Israeli scientists developing ‘precision’ viruses that kill bowel-harming bacteria

In peer-reviewed study, Weizmann researchers tout ‘silver bullet’ approach promising pinpointed suppression of disease-causing microbes in Crohn’s and ulcerative colitis patients

Nathan Jeffay is The Times of Israel's health and science correspondent

Illustrative image: Viruses, known as phages, infecting bacteria. The Weizmann Institute has developed pages which it says could counter harmful bacteria in the bowel. (libre de droit via iStock by Getty Images)
Illustrative image: Viruses, known as phages, infecting bacteria. The Weizmann Institute has developed pages which it says could counter harmful bacteria in the bowel. (libre de droit via iStock by Getty Images)

Israeli scientists are working to develop a “precision weapon” against bowel disorders consisting of viruses that fight bacteria.

Two different virus “cocktails” have undergone Phase 1 clinical trials, with initial results indicating that they are safe, and extensive in vitro and animal testing suggesting that they fight bacteria.

Peer-reviewed research, published in the journal Cell, states that the virus effectively reduced the count of Klebsiella pneumoniae, a bacteria that is found in large quantities in the guts of people with Crohn’s and ulcerative colitis.

“To our knowledge, this constitutes the first ‘silver bullet’ approach promising a precise suppression of disease-causing gut microbes, without harming the surrounding microbiome,” said Prof. Eran Elinav of the Weizmann Institute of Science, who headed the research team.

The idea of using viruses in medicines to fight bacteria — known as bacteriophages or phage therapy — isn’t new, and was intensely researched in the early 20th century. However, before any significant successes, antibiotics were invented and attempts at clinical uses of viruses were largely abandoned — though scientists continued to use phages in laboratory settings.

Today, there is a resurgence of interest in possible phage therapies amid concerns about antibiotic-resistant bacteria. Some researchers have suggested that they may present a solution to the problem, and several phage therapies are in development, though none are in widespread use.

Weizmann Institute of Science researchers (from. left to right) Dr. Rafael Valdés Mas, Dr. Sara Federici, Prof. Eran Elinav and Dr. Denise Kviatcovsky (courtesy of the Weizmann Institute of Science)

The Weizmann project began with scientists analyzing the microbiome of individuals with Crohn’s and ulcerative colitis to see which bacteria it would be helpful to fight.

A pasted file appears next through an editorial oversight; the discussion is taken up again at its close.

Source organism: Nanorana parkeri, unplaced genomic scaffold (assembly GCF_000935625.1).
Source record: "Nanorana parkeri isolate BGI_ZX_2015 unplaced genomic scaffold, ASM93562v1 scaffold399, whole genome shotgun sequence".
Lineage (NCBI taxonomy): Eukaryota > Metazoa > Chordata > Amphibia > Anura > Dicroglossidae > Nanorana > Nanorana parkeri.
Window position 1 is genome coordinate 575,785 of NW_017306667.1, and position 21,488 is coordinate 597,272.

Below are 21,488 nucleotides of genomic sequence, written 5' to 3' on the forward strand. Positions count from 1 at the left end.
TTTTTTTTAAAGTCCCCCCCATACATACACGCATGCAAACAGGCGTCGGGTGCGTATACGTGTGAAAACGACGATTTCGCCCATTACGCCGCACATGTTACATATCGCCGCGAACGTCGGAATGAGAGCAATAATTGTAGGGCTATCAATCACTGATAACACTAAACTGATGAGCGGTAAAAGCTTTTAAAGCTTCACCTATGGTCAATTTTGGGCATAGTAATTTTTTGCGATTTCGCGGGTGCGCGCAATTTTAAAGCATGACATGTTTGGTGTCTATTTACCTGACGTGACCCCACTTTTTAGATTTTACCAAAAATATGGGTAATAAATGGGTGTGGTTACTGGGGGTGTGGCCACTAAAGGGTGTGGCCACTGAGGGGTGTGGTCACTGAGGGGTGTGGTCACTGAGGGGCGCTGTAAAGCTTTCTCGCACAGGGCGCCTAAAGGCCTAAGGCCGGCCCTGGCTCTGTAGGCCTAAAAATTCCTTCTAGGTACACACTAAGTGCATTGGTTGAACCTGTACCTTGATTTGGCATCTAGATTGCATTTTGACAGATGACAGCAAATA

Dr. Sara Federici, a member of the research team, told The Times of Israel: “We screened four different cohorts of people and found a bacteria present among people with Crohn’s and ulcerative colitis, Klebsiella pneumoniae, and decided to target it with bacteria phages that don’t harm cells or other bacteria. In other words, with bacteria that are super specific.”

Federici said that the team “identified viruses — or phages — that had potential to fight the bacteria, and tested them against bacteria in vitro, and then in mice with Crohn’s and ulcerative colitis.” From those results, she said, “we were able to see which of the viruses were most effective. We then chose the best viruses and tried them on a lab device that mimics a human gut, and had good results.”

In the latest development, two virus combinations — or “cocktails” — were treated in a Phase 1 clinical trial. “Study participants took the phages for six days and there were no adverse reactions,” said Federici. The phages persisted and even multiplied in the human intestines over time, while causing no unwanted changes in the rest of the gut microbes, she added.

The phages will now undergo further clinical testing, to see whether they fight bacteria and benefit health in a real-world setting.

The Weizmann researchers hope to develop them into drugs that either treat Crohn’s and ulcerative colitis or possibly avert the diseases among people who are assessed to have high levels of Klebsiella pneumoniae.

“Our vision is to eventually develop personalized therapies for a variety of disorders,” said Elinav, “in which the disease-causing strains of gut bacteria will be identified in each patient and a phage cocktail will be designed to kill only those strains.”

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